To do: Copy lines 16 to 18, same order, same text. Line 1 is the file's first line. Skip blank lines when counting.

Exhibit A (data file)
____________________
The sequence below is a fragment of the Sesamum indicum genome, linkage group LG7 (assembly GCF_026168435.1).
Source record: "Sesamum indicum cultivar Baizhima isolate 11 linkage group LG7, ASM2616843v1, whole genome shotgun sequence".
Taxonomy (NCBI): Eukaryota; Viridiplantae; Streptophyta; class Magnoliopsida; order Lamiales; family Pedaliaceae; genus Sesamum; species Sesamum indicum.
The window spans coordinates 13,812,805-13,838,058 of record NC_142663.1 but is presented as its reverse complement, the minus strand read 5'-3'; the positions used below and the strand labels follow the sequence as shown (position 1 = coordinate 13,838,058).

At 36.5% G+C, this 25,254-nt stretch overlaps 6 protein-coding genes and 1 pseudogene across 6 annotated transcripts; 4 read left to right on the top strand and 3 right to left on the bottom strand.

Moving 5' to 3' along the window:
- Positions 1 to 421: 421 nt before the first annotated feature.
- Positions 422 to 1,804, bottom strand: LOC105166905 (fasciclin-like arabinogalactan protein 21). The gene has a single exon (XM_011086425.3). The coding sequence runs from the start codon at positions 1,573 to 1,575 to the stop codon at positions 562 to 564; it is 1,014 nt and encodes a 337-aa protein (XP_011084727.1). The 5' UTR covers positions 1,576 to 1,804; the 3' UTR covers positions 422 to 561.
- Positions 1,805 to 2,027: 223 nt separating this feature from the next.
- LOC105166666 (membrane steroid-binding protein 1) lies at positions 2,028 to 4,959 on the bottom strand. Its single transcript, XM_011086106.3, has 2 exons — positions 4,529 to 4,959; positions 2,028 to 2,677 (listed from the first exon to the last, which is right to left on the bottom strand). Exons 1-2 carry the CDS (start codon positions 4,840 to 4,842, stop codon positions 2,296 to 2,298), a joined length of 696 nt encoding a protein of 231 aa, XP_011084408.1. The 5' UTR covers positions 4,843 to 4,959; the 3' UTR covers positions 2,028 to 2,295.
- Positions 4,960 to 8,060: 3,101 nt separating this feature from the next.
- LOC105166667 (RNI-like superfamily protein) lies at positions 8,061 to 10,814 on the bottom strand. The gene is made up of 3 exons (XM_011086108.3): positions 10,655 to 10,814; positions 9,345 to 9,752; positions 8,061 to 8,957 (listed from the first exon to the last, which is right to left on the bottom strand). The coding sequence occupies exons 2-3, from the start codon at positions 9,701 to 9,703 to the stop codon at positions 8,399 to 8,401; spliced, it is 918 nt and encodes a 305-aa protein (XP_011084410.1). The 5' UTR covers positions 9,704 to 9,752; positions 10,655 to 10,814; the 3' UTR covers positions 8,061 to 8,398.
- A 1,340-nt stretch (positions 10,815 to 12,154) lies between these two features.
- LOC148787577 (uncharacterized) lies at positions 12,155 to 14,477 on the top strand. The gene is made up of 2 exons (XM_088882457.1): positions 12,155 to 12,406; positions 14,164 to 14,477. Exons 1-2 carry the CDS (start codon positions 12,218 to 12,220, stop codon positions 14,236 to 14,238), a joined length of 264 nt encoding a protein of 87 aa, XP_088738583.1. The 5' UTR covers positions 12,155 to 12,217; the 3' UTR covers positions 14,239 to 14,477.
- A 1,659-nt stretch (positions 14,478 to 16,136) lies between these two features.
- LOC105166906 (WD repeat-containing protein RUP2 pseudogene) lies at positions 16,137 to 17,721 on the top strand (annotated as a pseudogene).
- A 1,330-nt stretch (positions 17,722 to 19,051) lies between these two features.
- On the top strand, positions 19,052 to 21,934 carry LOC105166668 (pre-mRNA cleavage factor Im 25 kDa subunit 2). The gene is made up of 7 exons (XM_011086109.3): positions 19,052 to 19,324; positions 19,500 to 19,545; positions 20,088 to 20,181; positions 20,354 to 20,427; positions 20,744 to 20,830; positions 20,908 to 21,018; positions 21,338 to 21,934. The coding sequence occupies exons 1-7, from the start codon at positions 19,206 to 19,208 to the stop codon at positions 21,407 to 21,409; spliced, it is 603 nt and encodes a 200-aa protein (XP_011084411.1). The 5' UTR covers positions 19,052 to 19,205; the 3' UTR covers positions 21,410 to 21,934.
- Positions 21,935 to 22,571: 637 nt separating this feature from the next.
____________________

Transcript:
- LOC105166906 (WD repeat-containing protein RUP2 pseudogene) lies at positions 16,137 to 17,721 on the top strand (annotated as a pseudogene).
- A 1,330-nt stretch (positions 17,722 to 19,051) lies between these two features.
- On the top strand, positions 19,052 to 21,934 carry LOC105166668 (pre-mRNA cleavage factor Im 25 kDa subunit 2). The gene is made up of 7 exons (XM_011086109.3): positions 19,052 to 19,324; positions 19,500 to 19,545; positions 20,088 to 20,181; positions 20,354 to 20,427; positions 20,744 to 20,830; positions 20,908 to 21,018; positions 21,338 to 21,934. The coding sequence occupies exons 1-7, from the start codon at positions 19,206 to 19,208 to the stop codon at positions 21,407 to 21,409; spliced, it is 603 nt and encodes a 200-aa protein (XP_011084411.1). The 5' UTR covers positions 19,052 to 19,205; the 3' UTR covers positions 21,410 to 21,934.